All ETDs from UAB

Advisory Committee Chair

Mark O Bevensee

Advisory Committee Members

Walter F Boron

Kevin L Kirk

Robin Aj Lester

Jacques I Wadiche

Document Type


Date of Award


Degree Name by School

Doctor of Philosophy (PhD) Heersink School of Medicine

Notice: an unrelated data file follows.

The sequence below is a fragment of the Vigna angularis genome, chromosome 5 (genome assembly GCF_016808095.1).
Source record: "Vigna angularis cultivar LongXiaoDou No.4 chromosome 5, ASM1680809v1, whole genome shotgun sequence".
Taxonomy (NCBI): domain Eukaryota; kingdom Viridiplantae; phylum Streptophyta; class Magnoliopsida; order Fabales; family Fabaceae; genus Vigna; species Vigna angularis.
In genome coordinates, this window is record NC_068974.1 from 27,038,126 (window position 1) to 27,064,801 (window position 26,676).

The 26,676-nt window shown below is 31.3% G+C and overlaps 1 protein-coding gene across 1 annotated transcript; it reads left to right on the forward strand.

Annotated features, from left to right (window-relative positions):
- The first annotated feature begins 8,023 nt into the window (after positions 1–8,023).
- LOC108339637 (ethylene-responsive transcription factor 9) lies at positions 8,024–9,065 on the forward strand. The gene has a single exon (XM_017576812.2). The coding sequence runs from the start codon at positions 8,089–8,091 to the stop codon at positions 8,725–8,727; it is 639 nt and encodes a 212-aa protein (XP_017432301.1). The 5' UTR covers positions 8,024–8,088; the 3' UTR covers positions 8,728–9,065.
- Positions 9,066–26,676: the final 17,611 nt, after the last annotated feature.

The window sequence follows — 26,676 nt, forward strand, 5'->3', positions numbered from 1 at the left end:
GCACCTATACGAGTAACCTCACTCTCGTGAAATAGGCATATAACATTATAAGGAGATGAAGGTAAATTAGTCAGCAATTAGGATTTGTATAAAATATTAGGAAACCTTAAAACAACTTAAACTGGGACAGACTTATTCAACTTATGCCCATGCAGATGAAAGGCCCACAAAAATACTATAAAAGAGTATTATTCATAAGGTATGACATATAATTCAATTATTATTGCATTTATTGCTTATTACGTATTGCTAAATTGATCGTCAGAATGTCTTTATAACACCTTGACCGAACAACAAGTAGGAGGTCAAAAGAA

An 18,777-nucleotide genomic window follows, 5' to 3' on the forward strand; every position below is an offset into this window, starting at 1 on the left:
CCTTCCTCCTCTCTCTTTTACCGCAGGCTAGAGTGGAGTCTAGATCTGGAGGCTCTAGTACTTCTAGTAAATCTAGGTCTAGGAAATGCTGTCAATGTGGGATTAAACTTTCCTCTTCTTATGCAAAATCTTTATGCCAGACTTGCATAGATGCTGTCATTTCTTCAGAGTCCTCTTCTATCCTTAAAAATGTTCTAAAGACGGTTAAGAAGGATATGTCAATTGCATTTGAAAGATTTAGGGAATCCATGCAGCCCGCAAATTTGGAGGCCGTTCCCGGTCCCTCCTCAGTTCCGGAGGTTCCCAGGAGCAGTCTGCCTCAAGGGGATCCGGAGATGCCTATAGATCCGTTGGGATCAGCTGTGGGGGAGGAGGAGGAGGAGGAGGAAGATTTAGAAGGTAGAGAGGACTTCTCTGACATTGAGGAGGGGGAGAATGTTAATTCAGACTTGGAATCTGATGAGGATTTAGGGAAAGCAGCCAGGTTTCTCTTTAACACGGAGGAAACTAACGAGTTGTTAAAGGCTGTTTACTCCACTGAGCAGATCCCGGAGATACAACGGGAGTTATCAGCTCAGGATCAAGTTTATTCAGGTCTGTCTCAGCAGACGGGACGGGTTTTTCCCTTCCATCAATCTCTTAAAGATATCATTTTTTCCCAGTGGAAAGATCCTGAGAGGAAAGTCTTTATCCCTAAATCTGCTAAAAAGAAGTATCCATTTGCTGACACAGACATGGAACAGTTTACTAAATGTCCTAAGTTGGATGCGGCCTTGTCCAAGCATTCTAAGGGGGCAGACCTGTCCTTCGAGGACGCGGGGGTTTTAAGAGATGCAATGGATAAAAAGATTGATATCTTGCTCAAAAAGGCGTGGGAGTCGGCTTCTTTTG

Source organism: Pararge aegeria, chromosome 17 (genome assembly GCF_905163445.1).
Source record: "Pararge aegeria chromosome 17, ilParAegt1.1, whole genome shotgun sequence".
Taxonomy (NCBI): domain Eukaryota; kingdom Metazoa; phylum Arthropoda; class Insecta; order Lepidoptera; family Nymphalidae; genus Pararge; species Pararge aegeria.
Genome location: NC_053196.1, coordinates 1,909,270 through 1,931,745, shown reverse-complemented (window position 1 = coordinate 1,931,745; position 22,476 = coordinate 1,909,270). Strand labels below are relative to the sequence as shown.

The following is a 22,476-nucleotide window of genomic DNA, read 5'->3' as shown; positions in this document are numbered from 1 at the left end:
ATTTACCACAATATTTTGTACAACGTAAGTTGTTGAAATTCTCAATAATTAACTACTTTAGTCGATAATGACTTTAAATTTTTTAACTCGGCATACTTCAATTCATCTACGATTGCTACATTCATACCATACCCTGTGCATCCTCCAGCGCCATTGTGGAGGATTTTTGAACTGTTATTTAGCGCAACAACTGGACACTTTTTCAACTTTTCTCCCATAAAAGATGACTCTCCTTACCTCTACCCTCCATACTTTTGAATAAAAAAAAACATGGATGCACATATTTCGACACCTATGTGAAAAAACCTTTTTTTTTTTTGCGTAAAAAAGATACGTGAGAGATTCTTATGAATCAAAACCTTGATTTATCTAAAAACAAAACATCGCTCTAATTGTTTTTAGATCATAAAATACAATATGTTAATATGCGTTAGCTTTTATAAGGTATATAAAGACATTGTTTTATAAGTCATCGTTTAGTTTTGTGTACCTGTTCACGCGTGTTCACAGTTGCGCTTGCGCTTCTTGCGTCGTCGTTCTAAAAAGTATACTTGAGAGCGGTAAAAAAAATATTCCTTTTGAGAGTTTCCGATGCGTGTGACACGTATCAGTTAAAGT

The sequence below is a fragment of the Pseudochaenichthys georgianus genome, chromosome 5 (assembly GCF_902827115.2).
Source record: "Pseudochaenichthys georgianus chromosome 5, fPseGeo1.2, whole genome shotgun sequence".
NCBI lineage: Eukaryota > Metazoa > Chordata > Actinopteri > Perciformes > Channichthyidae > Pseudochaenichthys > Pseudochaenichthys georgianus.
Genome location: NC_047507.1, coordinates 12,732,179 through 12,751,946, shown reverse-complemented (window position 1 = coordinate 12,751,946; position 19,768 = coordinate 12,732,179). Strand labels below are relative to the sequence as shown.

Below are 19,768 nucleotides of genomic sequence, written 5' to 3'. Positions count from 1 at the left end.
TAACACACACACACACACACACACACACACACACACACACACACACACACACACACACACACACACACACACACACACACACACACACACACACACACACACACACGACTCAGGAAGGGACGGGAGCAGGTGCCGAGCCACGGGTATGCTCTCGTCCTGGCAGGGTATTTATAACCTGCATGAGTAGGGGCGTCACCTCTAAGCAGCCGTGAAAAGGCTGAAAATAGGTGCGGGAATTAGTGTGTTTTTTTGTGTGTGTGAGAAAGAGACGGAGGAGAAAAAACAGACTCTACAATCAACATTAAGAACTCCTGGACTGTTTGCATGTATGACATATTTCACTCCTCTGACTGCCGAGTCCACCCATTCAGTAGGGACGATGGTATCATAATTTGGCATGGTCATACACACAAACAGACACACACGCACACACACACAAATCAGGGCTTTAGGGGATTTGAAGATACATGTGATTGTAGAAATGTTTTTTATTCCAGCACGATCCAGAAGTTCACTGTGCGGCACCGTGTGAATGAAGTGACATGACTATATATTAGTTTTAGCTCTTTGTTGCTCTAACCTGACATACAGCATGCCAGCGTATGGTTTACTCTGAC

The electrogenic Na/bicarbonate cotransporter (NBCe1) is an acid/base regulator that is also involved in coordinating epithelial ion transport. Splice variants of NBCe1 differ at their cytosolic amino- (N-) and/or carboxy- (C-) termini. These different cytosolic termini impart differential regulation for each variant. For example, the N-terminus of NBCe1-A is autostimulatory, whereas the N-terminus of NBCe1-B and -C is autoinhibitory. We examine the regulatory role of PIP2 for NBCe1 splice variants. In the first study of this dissertation, we characterize the effect of increasing PIP2 on the activity of NBCe1-A, -B, and -C expressed in Xenopus laevis oocytes. Injecting PIP2 stimulated NBCe1-B and -C current by ~150% as monitored by the two-electrode voltage-clamp technique. The majority of this stimulation required PIP2 hydrolysis to IP3 and ER Ca2+ stores, and was mediated by a staurosporine-sensitive kinase. The second study focuses on the effect of PIP2 itself on the activity of NBCe1 expressed in oocytes. The two-electrode voltage-clamp technique was used to control the activation of a co-expressed voltage sensitive phosphatase (VSP), that dephosphorylates PIP2, and to monitor associated changes in the current of co-expressed NBCe1 variants. VSP activation by depolarizing an oocyte to +60 mV for 10 s inhibited NBCe1-B and -C by ~35%. When VSP was subsequently inactivated by repolarization to -60 mV, NBCe1 currents slowly recovered to baseline levels. Both NBCe1 currents and PIP2 levels were simultaneously monitored by the two-electrode voltage-clamp technique and confocal imaging of a PIP2-binding pleckstrin homology conjugated to green fluorescent protein, respectively. The slow NBCe1 current recovery mirrored PIP2 replenishment at the membrane. NBCe1 inhibition was not observed in the same experimental protocols with a catalytically dead VSP. These combined studies reveal that PIP2 can regulate NBCe1 activity by a dual mechanism that involves both PIP2 itself and the classic IP3/Ca2+ pathway. This dissertation provides insight into how acid-base regulation can be tightly coupled to receptors that hydrolyze PIP2, such as Gq-coupled receptors. Because PIP2 is a ubiquitous signaling epicenter, the findings may have implications across many types of tissue.



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